undertaken to investigate the suitability of high-Si SiMo for exhaust manifold applications, and to document the properties mentioned above through both experiments and modeling. EXPERIMENTAL PROCEDURES

    A number of regression trials and DOE (design of experiments) on alloy chemistry and processing were performed at the Richard W. Levan Technical Centre of Wescast Industries Inc. Heats weighing approximately 100 kg were made using an induction furnace of 350 kW and 1 kHz. Conventional treatment and inoculation were used. Pour temperatures varied from 1390oC to 1460oC. Test bars and prototype manifolds were cast in chemically bonded sand and greensand molds respectively. Cooling curves of cast iron melts were measured using a thermal analysis apparatus. Approximately 240 manifolds with high-Si SiMo were cast and machined during the plant trials to evaluate handling and machinability. Optical microscopy and digital image analysis software were used for completing the microstructural analysis of the trial samples. In addition to casting experiments, solidification modeling was conducted for different chemistries and pour temperatures. The solid phase transformation temperature and coefficient of thermal expansion were determined by dilatometry testing at the heating rate of 1 and 5oC/min separately. Muffle furnaces were utilized for elevated temperature oxidation testing. The oxidation specimens were 101030 mm rectangular bars. The total surface area (1400 mm2) is larger than the minimum value (400 mm2) recommended by ASTM G54-84. Before testing, samples were cleaned ultrasonically and heat treated at 210oC for 2 hours. After obtaining the initial weight of each sample, the oxidation testing started at 900oC. During testing the specimens were withdrawn from the furnace, cooled, and replaced at intervals of 24 to 48 hours. Room and elevated temperature tensile and charpy impact testing were performed at both internal and external laboratories. Y-blocks were cast at Wescast Industries Inc. and provided to Climax Research Services (CRS) in Michigan for uniaxial and constrained thermal fatigue testing between 500oC and 950oC. The specimens were heated by a radio-frequency (RF) furnace (450 kHz) within a rigid test frame. Further descriptions of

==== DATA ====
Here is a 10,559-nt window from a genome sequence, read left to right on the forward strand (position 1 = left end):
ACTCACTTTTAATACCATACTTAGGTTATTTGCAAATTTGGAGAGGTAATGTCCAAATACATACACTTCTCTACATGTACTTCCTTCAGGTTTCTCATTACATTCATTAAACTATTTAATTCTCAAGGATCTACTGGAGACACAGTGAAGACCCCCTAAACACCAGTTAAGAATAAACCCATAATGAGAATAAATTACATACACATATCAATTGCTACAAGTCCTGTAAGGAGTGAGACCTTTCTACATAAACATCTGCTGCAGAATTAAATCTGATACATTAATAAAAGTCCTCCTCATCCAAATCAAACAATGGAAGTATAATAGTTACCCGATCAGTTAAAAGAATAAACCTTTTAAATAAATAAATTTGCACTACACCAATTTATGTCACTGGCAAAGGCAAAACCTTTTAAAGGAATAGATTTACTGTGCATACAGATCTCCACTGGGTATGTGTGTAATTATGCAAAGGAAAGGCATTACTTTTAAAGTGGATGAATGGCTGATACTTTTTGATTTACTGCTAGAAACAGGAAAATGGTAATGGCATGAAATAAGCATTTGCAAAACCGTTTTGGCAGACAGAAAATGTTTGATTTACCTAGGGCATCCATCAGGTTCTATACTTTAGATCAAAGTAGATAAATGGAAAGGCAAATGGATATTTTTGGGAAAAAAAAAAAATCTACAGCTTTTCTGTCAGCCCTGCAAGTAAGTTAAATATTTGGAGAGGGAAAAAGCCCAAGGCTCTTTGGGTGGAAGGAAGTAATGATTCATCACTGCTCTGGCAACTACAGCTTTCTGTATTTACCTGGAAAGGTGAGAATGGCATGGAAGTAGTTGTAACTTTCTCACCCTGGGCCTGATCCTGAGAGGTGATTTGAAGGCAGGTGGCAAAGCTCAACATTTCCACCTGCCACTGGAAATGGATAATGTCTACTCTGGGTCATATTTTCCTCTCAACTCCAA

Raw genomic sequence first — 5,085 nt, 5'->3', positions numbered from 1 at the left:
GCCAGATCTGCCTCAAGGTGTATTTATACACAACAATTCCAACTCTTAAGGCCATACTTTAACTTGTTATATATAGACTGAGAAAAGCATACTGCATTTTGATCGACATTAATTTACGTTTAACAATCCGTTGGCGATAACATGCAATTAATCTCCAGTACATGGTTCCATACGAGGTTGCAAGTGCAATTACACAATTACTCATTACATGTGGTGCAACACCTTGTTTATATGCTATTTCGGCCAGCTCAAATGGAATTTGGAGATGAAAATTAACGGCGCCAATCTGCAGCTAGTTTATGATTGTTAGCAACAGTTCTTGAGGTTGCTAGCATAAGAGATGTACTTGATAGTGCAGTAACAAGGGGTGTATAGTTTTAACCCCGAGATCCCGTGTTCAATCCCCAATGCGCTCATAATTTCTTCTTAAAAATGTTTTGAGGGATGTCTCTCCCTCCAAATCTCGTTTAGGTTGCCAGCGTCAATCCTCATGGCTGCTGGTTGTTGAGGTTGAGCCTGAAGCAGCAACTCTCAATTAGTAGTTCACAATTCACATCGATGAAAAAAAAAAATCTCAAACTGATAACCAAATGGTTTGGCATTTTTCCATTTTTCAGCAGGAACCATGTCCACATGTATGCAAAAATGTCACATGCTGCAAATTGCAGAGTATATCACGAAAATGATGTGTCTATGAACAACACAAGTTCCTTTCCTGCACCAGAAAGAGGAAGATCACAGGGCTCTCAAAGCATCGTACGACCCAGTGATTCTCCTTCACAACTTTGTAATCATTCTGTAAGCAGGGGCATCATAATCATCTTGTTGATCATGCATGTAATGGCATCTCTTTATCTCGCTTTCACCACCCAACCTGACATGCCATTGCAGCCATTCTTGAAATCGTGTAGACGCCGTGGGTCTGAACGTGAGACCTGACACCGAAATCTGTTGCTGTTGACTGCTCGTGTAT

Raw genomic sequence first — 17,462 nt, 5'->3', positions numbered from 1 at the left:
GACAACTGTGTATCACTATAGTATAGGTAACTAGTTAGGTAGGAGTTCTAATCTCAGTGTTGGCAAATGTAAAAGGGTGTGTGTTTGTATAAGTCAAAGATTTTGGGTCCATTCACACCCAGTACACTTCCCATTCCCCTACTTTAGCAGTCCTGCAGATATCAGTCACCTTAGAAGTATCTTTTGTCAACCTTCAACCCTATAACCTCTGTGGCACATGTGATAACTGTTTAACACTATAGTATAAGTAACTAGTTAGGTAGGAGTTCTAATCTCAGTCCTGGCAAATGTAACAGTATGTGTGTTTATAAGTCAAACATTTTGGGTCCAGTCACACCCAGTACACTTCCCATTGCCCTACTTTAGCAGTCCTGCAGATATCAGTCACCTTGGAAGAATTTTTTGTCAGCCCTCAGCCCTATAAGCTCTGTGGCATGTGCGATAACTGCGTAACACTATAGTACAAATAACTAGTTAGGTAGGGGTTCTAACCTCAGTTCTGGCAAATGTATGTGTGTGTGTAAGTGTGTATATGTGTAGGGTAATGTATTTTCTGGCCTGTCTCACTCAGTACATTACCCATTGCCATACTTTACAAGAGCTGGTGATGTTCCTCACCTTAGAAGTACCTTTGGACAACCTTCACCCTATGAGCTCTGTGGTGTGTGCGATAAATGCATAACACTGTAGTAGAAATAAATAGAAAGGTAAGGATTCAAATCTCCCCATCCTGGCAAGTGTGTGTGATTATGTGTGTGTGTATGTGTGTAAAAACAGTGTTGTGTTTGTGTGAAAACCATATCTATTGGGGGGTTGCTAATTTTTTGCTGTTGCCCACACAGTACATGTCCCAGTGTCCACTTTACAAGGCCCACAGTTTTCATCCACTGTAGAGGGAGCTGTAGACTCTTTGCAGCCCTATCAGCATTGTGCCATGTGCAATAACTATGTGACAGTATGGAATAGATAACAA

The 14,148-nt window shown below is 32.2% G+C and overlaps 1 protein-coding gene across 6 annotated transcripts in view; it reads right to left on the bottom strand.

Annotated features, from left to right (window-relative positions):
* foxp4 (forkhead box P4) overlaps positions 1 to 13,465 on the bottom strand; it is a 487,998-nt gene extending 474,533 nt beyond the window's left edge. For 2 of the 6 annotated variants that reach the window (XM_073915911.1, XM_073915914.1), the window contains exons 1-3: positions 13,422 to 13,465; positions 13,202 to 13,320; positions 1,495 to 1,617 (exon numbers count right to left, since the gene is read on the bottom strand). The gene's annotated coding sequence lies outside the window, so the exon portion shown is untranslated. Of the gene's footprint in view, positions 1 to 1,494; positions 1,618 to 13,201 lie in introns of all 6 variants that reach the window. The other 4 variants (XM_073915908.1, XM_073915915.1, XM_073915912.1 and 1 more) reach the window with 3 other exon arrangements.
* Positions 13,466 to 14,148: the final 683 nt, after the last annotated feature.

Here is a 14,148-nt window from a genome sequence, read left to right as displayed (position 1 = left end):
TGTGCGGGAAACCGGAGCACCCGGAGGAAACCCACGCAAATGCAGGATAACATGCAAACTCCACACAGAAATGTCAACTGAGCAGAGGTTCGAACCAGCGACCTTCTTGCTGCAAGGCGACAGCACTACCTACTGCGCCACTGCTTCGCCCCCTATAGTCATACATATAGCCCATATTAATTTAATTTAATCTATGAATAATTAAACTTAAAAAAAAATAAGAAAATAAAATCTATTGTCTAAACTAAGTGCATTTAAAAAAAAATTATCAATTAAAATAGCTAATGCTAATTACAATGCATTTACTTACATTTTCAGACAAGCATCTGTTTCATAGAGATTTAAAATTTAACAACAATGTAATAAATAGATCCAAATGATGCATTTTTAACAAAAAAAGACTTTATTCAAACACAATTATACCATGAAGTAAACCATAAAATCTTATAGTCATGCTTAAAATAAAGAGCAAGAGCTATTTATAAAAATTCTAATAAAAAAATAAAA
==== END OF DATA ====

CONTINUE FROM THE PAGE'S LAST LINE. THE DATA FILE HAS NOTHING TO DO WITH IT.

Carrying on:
• the CRS facility and testing procedures have been given elsewhere [5]. RESULTS AND DISCUSSION

    SOLIDIFICATION AND SHRINKAGE - Understanding of the solidification process is essential to control microstructure, which in turn, determines the properties of materials. SiMo cast irons can be considered as a quarternary Fe-C-Si-Mo system. As the silicon content is increased, the carbon content of the eutectic and eutectoid is decreased. Also the eutectic and eutectoid temperatures change from a single value to a temperature range. Thus a simple linear relation CE = %C+1/3%Si is defined to represent the combined effect of silicon and carbon, namely the carbon equivalent. A chemistry map was drawn regarding C, Si, and CE with a microstructure prediction, as presented in Figure 1. High-Si SiMo discussed in this paper contains 4.4 to 5.0% Si and 0.5 to 0.9% Mo in iron, which is further divided into two groups according to Si content: high-Si I (4.4 to 4.7% Si) and high-Si II (4.7 to 5% Si). It is widely accepted that the CE values should be controlled around 4.7 for castings of wall thickness less than 25 mm in order to avoid solidification of austenite dendrites and primary carbides. Too low or too high CE will give rise to casting defects. This map can be further elucidated by experimental results as depicted in Figure 2. For a strongly hypereutectic chemistry such as CE = 4.89, the primary liquidus thermal arrest is clearly visible, which was referred to as the graphite liquidus [8], as illustrated in the cooling curve (a) of Figure 2. This corresponds to the formation of coarse graphite nodules prior to the eutectic reaction, as shown in micrograph (b) of Figure 2. Referring to curve (c) of Figure 2, the sample with CE = 4.7 shows one solidification event, namely that the liquidus temperature and the starting eutectic temperature are identical. The curve exhibits fairly smooth cooling to the low eutectic temperature where the bulk growth started followed by a small recalescence of less than 10oC. This curve led to a uniform nodule distribution, as seen in micrograph (d) of Figure 2. The Si content was 4.95% in Figure 2. However, if the CE is too low, both shrinkage and chilling tendency will increase. Furthermore thermal conductivity of cast iron will decrease if the C content is too low or/and the Si content is too high, which may reduce the thermal fatigue resistance of castings [1]. With regard to the alloying element Mo, part of it segregated and froze into intercellular regions to promote eutectic (lamellar shape) or primary (faceted shape) carbides. Furthermore, during the solid state transformation, fine Mo-rich particles of less than 1 m in diameter were precipitated around the grain boundaries, as observed by Black et al. [9]. The degree of undercooling and the solidius temperature determined from cooling curves may be useful to predict formation of the primary carbides. Solidification behavior and nodule distribution significantly influences the shrinkage tendency. Figure 3 demonstrates the relationship between the carbon equivalent and sh